Weather is such a safe topic of discussion in
New England. I sometimes wonder what people talk about in sunny . We have infinite variety here in the East – dramatic thunderstorms, heart-stopping rainbows, exhausting heat waves, exhilarating blizzards. California
Even our change of seasons offers good conversation - the first heady days of spring as the earth turns green; the lazy, languid days of summer; the precious days of autumn when we soak up the turning of the leaves and the last harvests of fresh vegetables and flowers.
You can’t really argue about the weather, just rejoice or complain. Mother Nature goes right on about her business. Even discussing a coming hurricane or a winter blizzard is pleasant compared to talking about the candidates in the coming election.
I have to admit that knowing Jack Frost will soon return from his summer vacation is a bit of a downer. Seeing a flock of sparrows gather in the locust trees to discuss the best route south or watching the last golden maple leaf float to earth make me feel as melancholy as the cricket’s sad lament. How much I will miss the sweet smell of new-mown hay, the fun of picking bouquets for the house and vegetables for the table, playing exhausting but delightful tennis games.
This may sound silly, but one of the things I will miss the most will be fresh corn on the cob. Oh, I freeze plenty for the winter, but it doesn’t compare. I don’t grow corn since the Fords who rent my pastures and hay fields let me pick mine straight from the vast acres of corn behind their farm stand.
I can’t remember eating corn as a kid. What I do remember is hiding under the branches of a bridal wreath bush in the backyard and pulling the dried silk from a few ears with my cousin, stuffing them into a corncob pipe and puffing and coughing. Do you know what corn silk’s real purpose is? Each of those pale yellow threads is the style of a female flower. If you think back to your school days you may remember that the female flower is called the pistil and consists of an ovary, a style and a stigma. Deep within the immature husk, each filament of silk is attached to an ovary, which will grow into a kernel of corn when fertilized.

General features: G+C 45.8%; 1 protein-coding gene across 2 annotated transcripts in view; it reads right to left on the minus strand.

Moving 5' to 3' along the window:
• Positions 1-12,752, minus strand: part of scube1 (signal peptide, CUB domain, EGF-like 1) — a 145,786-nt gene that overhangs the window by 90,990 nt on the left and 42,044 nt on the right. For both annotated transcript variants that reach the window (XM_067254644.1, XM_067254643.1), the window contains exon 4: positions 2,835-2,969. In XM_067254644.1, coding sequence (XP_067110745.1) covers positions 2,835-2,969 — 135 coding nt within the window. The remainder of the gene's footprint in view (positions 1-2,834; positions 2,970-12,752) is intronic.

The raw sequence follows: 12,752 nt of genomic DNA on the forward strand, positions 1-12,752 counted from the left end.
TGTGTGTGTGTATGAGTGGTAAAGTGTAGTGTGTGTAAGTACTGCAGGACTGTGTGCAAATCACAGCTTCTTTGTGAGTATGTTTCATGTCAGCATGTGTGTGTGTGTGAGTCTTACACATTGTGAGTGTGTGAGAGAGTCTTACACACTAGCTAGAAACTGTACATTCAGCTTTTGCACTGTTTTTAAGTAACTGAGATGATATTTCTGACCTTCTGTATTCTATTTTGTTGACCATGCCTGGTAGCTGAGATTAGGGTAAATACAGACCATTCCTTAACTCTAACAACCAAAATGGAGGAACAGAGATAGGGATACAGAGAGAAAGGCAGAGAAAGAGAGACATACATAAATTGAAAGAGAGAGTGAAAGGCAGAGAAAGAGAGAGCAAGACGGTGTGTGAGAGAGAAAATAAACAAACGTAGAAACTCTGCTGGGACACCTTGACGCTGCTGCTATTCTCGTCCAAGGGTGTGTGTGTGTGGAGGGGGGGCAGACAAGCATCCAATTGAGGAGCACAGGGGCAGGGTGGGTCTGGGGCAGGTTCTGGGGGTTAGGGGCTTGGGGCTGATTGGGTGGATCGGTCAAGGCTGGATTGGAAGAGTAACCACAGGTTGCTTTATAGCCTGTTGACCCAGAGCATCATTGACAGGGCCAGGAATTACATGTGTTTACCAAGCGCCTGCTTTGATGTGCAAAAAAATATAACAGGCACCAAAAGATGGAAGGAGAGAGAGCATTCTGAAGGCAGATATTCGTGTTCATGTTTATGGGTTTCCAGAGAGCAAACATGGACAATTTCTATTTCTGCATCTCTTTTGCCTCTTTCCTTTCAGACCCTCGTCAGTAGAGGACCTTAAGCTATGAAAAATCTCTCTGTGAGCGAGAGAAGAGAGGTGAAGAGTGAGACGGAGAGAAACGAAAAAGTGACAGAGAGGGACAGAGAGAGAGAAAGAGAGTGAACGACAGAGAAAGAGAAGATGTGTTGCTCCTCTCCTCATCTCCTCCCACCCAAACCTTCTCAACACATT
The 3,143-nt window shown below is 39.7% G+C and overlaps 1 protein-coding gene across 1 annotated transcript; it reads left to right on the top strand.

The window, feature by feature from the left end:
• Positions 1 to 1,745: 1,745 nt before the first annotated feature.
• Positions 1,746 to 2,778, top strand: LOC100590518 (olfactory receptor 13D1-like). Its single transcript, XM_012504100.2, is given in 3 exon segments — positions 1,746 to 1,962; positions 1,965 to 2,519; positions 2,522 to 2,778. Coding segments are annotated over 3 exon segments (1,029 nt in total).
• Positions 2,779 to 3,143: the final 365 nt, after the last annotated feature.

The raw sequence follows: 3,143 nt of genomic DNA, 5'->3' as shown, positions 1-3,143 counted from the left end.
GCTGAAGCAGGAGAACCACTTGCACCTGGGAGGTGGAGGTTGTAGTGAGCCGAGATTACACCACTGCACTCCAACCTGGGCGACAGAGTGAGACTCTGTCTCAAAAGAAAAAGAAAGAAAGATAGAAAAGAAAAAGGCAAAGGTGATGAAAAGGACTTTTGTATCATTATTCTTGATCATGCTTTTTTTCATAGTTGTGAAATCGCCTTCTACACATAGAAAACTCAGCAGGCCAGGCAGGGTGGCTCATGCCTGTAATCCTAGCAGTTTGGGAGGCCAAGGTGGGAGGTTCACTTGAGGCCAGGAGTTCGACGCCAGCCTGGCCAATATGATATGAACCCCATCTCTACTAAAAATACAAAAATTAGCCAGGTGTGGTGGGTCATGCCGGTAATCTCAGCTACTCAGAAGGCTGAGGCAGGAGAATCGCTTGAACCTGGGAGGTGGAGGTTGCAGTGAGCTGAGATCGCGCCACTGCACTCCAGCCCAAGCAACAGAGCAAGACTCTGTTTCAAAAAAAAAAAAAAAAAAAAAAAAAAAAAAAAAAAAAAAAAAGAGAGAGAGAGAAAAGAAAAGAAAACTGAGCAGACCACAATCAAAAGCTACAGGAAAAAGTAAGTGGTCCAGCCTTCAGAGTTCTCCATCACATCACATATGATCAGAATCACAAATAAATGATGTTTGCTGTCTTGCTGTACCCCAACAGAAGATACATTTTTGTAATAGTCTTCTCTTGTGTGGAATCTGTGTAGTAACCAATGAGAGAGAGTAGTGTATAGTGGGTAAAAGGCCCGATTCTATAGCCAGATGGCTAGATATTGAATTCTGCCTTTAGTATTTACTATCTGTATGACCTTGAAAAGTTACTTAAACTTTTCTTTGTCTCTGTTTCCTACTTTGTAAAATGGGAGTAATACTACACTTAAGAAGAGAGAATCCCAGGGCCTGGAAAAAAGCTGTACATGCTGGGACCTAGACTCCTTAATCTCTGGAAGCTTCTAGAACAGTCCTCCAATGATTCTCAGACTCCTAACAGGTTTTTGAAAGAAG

At the other end of each silk is the sticky stigma, waiting to catch a grain of pollen. Under a microscope the thin strands look like feathers, each one covered with tiny hairs. Since there are close to a thousand kernels on an ear of corn, there are also a thousand silks, which anyone who’s husked corn well knows.
The male flower is the tassel that blooms at the tip of the corn stalk. It is made up of hundreds of pairs of spikelets, each pair containing six anthers, each anther producing about 2500 grains of pollen. When a grain slides down each silk it fertilizes an ovary, turning it into a kernel.
That plethora of pollen is spread by the wind and can travel hundreds of miles. It isn’t fussy about where it lands, but happily most varieties of hybrid corn will not accept pollen from a different variety. The one exception is pop corn.
My sheep love eating all the husks as I strip them from the ears. Mmmm. Almost dinner time. Guess I’ll drive down and get two or three ears for my dinner.